The Flood Plain House was designed for an architectural competition organised by Norwich Union and the Royal Institution of British Architects. The competition asked for innovative solutions to building new homes on the flood plain in response to national housing shortage.
The design was developed in collaboration with London and Copenhagen based architects Chris Rhodes and James Barnfield. The main concerns during design development were the issues of buildability; trying to preserve and benefit from the positives of a flood plain; and providing a framework for sustainable lifestyles on the flood plain.
The houses were designed to be raised above the flood plain to avoid the risk of flooding to the main living areas. Primary pedestrian access was also raised to this higher level giving priority to the pedestrian and cyclist over the cars which would be restricted to the flood plain level.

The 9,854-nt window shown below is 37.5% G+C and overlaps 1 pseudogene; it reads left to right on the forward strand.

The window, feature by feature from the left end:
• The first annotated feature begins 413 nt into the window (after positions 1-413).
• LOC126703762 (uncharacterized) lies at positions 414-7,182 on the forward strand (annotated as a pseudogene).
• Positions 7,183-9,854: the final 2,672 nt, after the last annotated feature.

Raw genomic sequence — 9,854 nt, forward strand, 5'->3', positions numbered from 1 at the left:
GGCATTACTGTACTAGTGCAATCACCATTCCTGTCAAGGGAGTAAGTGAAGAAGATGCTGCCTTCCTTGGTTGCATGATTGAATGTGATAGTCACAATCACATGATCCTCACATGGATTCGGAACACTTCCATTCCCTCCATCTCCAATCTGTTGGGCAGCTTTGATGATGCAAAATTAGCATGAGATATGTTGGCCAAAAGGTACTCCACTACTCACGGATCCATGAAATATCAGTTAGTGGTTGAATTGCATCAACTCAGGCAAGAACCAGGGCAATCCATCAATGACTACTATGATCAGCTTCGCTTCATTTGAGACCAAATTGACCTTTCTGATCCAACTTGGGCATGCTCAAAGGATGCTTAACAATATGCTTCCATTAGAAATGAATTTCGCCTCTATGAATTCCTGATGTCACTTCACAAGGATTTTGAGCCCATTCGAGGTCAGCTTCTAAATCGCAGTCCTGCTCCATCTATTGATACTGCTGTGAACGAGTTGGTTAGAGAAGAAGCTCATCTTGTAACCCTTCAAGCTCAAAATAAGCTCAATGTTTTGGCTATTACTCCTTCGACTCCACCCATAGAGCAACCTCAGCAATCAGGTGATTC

The flood plain is therefore preserved for agriculture and vegetable plots taking maximum benefit from the fertile soil. Large communal open spaces and courtyards are created between the buildings to help to build a thriving community.
The houses are reduced to their basic elements and designed to be constructed as a kit of prefabricated components. This will help to mitigate the challenges of building on a flood plain and also to reduce build cost and construction waste.